I was a renegade employee. I got fired for it. That led me to becoming the longest serving CEO in Silicon Valley.
This historical tidbit helps to explain why I understand and have affection for corporate renegades and know how to handle them. The fact is renegades do amazing things. Sometimes their activities are innovative and profitable. Sometimes they are destructive. This largely depends on how you manage them.
Fighter pilots and bombers
In most wars since the invention of aircraft, there have been the brazen and the dutiful – the fighter pilots and the bombers.
Fighter pilots, even back to the earliest days of aviation warfare, were their own kind. By necessity, they did things their way, often inventing new tactics on the fly (pun unintended). A side effect of this is that your garden variety fighter pilot is a bit of a renegade, tough to lead and even tougher to control. But when given a mission, they will tenaciously attempt grandiose and dangerous feats to accomplish it.
Bomber squadrons are different. They have often been told to avoid engaging enemy aircraft unless under imminent attack. They too had a mission but operated under stricter orders. No high-flying stunts, no inventiveness, just fly in, defend, bomb, return.
The same divisions also apply to football teams. Everyone marvels at the quarterbacks and running backs who may have a play planned for each down, but have to improvise as needed. But the offensive linemen – like the bombardiers of the squad – stick to the plan, the play as it was called.
Goals and process
Both examples are ends-driven – kill the enemy or reach the endzone. But for fighter pilots and running backs, the team is depending on their instincts, out of the box thinking, and agility to do unconventional things. For bombardiers and linemen, the team depends on them to follow a process. This is why different types of employees, your fighter pilots and bombers, cannot be managed in the same way. Requiring a renegade employee, one discontent with convention, to stick to procedures will cause them to leave your company or to engage in destructive activities, such as using company resources for outside pet projects.
Handling a renegade requires channeling, not controlling. A really smart renegade is turned on by making cool stuff happen. They will work slavishly to invent something. What they invent depends on how you focus their attention and how exciting you make their goals appear. Without focusing them to a goal, any whizzbang project is likely to get their attention, time and talent. Your hot-shot software engineer might be able to out-program entire teams at Google, but without a mission, she might just code a better office football pool application instead.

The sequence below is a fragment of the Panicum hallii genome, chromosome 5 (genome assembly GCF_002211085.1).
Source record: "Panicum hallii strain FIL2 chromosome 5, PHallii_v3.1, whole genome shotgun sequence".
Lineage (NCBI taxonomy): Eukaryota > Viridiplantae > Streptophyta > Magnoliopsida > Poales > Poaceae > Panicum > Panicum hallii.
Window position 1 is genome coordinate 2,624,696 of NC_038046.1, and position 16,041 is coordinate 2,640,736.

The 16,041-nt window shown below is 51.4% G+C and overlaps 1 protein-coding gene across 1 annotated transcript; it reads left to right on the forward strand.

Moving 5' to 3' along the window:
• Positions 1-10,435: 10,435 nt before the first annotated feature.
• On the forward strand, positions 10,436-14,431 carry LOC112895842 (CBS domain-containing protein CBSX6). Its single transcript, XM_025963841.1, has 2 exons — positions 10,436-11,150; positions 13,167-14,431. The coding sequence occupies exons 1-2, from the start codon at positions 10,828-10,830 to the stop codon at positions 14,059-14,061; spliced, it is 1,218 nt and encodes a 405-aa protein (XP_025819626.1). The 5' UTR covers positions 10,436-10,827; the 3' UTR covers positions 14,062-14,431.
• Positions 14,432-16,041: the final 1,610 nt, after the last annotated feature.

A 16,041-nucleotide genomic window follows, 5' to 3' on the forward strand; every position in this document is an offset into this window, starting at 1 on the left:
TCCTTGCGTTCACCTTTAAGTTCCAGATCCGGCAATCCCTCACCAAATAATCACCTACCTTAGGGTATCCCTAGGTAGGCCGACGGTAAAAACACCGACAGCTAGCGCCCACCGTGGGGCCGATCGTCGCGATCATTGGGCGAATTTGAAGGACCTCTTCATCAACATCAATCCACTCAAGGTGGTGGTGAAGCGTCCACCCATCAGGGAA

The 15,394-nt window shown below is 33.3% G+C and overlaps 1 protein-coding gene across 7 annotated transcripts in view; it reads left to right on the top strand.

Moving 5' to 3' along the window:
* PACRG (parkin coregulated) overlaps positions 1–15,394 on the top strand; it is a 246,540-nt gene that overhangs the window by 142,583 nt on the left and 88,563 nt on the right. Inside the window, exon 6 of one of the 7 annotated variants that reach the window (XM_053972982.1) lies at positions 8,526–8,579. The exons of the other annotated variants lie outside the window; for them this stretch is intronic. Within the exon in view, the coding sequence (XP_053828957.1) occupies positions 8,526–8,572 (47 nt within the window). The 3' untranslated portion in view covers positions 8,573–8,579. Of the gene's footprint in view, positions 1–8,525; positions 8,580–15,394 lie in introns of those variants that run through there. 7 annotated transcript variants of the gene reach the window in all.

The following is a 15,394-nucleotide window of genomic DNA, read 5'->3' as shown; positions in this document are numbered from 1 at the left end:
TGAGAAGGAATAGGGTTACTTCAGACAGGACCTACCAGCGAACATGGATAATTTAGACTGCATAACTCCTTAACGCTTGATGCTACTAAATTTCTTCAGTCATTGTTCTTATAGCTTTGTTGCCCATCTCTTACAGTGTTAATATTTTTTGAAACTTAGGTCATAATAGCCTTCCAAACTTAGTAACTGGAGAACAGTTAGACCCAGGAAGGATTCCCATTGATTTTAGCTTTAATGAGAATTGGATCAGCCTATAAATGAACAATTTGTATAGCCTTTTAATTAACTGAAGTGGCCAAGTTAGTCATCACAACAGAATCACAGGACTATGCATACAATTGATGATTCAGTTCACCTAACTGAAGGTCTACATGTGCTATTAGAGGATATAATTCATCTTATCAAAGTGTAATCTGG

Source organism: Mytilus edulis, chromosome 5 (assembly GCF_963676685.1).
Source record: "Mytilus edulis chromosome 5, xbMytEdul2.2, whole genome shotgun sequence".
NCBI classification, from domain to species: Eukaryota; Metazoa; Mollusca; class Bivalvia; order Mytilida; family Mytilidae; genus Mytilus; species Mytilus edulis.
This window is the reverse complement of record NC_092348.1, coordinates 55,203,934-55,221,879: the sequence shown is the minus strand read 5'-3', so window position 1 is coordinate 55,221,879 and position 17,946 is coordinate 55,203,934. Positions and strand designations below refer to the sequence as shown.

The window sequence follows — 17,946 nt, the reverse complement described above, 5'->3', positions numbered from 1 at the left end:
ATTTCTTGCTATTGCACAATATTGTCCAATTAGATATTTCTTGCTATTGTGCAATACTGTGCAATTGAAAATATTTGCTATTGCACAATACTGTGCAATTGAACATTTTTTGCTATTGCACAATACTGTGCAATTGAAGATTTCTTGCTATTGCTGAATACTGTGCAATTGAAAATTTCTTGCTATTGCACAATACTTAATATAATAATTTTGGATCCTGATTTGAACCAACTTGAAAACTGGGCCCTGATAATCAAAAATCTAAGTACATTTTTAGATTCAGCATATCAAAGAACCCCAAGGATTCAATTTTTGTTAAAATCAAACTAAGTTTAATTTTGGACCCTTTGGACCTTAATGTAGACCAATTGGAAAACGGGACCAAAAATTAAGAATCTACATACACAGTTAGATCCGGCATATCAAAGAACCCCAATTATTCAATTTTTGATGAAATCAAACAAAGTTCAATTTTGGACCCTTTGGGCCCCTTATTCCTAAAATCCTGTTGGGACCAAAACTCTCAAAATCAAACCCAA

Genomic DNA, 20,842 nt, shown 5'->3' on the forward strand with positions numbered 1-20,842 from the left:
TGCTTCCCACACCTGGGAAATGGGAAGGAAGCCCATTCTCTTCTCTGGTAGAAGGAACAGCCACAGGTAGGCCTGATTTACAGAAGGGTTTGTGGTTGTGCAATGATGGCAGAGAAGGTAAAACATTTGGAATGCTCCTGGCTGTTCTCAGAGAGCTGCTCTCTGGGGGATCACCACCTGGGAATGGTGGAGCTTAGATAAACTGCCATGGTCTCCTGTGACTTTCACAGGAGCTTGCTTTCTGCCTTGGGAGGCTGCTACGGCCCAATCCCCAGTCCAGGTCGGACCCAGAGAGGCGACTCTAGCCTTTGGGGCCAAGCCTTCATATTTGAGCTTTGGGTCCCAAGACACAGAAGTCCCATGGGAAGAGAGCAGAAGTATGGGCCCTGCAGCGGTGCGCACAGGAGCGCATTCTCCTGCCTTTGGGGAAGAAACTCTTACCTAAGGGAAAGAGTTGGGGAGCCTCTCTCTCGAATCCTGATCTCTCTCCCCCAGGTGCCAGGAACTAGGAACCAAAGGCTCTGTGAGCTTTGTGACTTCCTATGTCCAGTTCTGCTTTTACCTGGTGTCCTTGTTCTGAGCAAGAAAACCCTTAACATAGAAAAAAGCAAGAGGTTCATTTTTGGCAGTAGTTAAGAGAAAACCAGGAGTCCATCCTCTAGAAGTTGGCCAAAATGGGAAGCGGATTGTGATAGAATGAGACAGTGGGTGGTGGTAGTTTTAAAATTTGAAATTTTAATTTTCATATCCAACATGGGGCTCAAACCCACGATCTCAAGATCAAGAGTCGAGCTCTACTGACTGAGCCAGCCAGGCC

For your fighter pilots, get them looking at the mission. For your bombers, get them looking at how process helps the team. Both are important – for a company goes nowhere without each half.
Renegades ≠ Leaders
I’m an exception to the rule that most corporate renegades make lousy leaders. Leaders must inspire everyone, and renegades are largely immune to the needs of other employees, mesmerized instead by aspects of products, technologies and the like. Trying to turn a renegade employ into a leader is like turning a fighter pilot into a bomber – they are likely to try to make their B52 do barrel rolls and endanger everyone on the aircraft (their team members).
The one exception is that you may need a renegade to manage other renegades. Skunkwork teams are, by definition, renegade operations. Having a policies-and-procedures expert lead a gaggle of renegade employees will not work. But a renegade who has reined themselves in enough to pay attention to the corporate mission as well as some of the necessary procedures can effectively manage a pack of rebels.
If you are running a company and need renegades to compete, treat them like a racehorse and not a plow horse.